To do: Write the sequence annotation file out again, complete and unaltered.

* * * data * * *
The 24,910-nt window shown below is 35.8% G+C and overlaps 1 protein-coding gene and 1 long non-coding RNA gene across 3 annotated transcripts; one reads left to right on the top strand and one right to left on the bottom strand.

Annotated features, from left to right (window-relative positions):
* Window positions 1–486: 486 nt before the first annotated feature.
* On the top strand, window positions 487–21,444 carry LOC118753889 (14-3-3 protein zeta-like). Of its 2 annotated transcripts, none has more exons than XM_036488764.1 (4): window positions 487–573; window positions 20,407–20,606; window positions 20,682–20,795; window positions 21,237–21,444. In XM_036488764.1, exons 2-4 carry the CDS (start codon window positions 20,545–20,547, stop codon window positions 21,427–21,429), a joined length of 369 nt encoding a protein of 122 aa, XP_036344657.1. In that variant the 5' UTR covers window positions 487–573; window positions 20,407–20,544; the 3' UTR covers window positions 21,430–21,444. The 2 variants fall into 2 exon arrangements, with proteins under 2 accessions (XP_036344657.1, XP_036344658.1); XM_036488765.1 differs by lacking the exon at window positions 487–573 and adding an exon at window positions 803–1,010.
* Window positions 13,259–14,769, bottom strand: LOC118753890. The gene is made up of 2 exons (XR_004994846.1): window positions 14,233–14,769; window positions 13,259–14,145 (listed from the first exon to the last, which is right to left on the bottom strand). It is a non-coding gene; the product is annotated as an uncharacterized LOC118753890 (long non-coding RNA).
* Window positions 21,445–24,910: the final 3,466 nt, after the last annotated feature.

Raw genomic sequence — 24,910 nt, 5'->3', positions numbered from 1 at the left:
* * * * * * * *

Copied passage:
The 24,910-nt window shown below is 35.8% G+C and overlaps 1 protein-coding gene and 1 long non-coding RNA gene across 3 annotated transcripts; one reads left to right on the top strand and one right to left on the bottom strand.

Annotated features, from left to right (window-relative positions):
* Window positions 1–486: 486 nt before the first annotated feature.
* On the top strand, window positions 487–21,444 carry LOC118753889 (14-3-3 protein zeta-like). Of its 2 annotated transcripts, none has more exons than XM_036488764.1 (4): window positions 487–573; window positions 20,407–20,606; window positions 20,682–20,795; window positions 21,237–21,444. In XM_036488764.1, exons 2-4 carry the CDS (start codon window positions 20,545–20,547, stop codon window positions 21,427–21,429), a joined length of 369 nt encoding a protein of 122 aa, XP_036344657.1. In that variant the 5' UTR covers window positions 487–573; window positions 20,407–20,544; the 3' UTR covers window positions 21,430–21,444. The 2 variants fall into 2 exon arrangements, with proteins under 2 accessions (XP_036344657.1, XP_036344658.1); XM_036488765.1 differs by lacking the exon at window positions 487–573 and adding an exon at window positions 803–1,010.
* Window positions 13,259–14,769, bottom strand: LOC118753890. The gene is made up of 2 exons (XR_004994846.1): window positions 14,233–14,769; window positions 13,259–14,145 (listed from the first exon to the last, which is right to left on the bottom strand). It is a non-coding gene; the product is annotated as an uncharacterized LOC118753890 (long non-coding RNA).
* Window positions 21,445–24,910: the final 3,466 nt, after the last annotated feature.

Raw genomic sequence — 24,910 nt, 5'->3', positions numbered from 1 at the left: